When we were finally flying in the air, the plane started to tip over just a little bit to the left, and then just a little bit to the right. My body got tense again and I started to grab onto the seat and I didn’t let go of it, even though my hands did get a little sweaty. I was too scared to sleep and I was shaking all over. I was cold and the air conditioning wasn’t helping. At some point during the flight I tried to make myself comfortable so that I could try to fall asleep. I tossed and turned, changing my position every five minutes. Then a light bulb went off in my head. It wasn’t because I had an idea, but it had just occurred to me that my seat was not my bed. Nor was it any more comfortable than my bed. The seat was too hard and my seat was upright which made it difficult to rest my head. My neck started to hurt already. My teacher, who was sitting right next to me, broke my thoughts. “Emily is this the first time you have been on a plane?” My teacher asked. It took me a while to answer because I was debating whether or not to tell him. Finally, I made my decision.
“Yes, it is the first time,” I admitted to him.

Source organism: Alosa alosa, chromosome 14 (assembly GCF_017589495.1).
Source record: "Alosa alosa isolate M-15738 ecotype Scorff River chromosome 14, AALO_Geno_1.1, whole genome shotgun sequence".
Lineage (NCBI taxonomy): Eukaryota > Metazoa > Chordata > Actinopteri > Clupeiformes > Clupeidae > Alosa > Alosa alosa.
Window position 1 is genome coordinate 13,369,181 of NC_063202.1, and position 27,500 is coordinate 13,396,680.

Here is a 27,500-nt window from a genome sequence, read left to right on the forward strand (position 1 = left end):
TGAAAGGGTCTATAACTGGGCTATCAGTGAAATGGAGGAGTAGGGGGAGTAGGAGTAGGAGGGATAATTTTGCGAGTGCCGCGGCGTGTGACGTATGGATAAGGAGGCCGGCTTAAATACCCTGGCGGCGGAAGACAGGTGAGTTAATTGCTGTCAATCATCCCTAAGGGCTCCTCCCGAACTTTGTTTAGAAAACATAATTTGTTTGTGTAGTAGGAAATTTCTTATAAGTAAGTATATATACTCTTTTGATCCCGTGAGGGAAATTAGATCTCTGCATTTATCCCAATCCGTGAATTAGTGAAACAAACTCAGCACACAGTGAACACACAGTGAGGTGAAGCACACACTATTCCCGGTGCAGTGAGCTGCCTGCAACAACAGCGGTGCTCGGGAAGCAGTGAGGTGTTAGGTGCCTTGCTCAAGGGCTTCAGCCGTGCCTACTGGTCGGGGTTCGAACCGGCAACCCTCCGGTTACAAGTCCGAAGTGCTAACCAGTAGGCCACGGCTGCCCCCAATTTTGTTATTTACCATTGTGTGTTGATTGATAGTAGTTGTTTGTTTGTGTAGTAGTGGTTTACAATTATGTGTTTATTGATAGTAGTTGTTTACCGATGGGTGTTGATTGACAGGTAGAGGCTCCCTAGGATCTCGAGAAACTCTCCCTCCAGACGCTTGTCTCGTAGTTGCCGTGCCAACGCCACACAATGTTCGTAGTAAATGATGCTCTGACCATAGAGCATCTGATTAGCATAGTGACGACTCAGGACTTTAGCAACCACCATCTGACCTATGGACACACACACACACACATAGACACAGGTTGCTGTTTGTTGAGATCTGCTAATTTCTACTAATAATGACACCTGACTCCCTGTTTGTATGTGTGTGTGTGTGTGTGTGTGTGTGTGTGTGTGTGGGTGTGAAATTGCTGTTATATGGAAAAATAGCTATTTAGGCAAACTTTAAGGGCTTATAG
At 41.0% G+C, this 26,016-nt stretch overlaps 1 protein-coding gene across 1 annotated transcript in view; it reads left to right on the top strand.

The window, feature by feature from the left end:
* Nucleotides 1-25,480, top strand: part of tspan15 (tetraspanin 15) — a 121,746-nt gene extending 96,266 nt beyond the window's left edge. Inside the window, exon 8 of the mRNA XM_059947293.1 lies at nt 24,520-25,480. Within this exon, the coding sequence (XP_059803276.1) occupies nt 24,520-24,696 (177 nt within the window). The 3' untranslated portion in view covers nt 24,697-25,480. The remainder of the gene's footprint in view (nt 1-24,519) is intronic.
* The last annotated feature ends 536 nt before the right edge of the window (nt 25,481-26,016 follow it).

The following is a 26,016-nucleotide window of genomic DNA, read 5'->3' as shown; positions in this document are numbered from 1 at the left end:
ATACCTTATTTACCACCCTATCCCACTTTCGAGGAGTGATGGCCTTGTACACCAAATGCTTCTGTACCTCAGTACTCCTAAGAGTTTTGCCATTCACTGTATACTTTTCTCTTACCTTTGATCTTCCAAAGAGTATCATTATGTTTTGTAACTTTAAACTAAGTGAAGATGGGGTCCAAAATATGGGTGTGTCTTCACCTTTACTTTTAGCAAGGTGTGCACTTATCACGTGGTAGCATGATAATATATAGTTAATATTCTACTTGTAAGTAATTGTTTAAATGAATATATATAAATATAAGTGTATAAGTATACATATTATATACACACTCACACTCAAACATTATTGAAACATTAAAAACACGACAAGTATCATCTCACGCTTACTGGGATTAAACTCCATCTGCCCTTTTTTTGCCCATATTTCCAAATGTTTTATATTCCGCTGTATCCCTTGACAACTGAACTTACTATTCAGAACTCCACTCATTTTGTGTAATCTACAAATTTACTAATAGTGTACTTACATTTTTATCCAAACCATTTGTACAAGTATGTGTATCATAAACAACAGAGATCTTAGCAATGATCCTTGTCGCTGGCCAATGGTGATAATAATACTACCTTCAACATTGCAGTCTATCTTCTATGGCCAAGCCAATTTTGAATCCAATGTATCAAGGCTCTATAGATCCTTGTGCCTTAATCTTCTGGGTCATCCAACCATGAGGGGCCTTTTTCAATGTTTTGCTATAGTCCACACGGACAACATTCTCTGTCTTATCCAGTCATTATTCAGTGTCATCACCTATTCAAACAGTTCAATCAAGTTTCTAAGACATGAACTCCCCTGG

“How does it feel?”

“It’s alright so far.”

LIE. Yes I know I lied, but I wasn’t going to admit that I didn’t like it so far.

It seemed like forever before the plane landed at Chicago, Illinois. I had slept for about thirty minutes and I was really tired. When the plane started to land I got tense again. What if it didn’t land? What if it kept going? What if it crashed into the building? As the thoughts ran through my head the plane slowly started to land. Instead of feeling like I was going to fall backwards, I felt like I was going to fall forwards. As it started to get closer and closer to landing, I slowly began to relax. When the plane finally reached solid ground, I let out a huge sigh of relief. I stayed in my seat until my teacher told me I had to get off the plane. I eventually found myself walking on solid ground and I wasn’t too happy because I had to go on one more plane to reach Washington DC. As I started to walk to the next plane my legs were still shaking except now they felt like noodles and jello.

But now as I started to get onto the next plane, I slowly started to relax. I was with my friends, classmates, and teachers. I had not reason to really be afraid, I was with people I trusted and they were like my second family. I was going to get on this plane, have a great time on my trip, and come home safely. I had just proved to my sisters that I could fly on a plane. Even if they asked me if I was scared I was going to have to tell them no. I could prove to them that I could ride on a plane and not be scared at all. I had just made it halfway across the country and they had only gone one state next to Arizona. They may challenge me to different things, but right now I challenge them to fly on a plane across all fifty states. That’s a challenge I know I can win. I can beat them.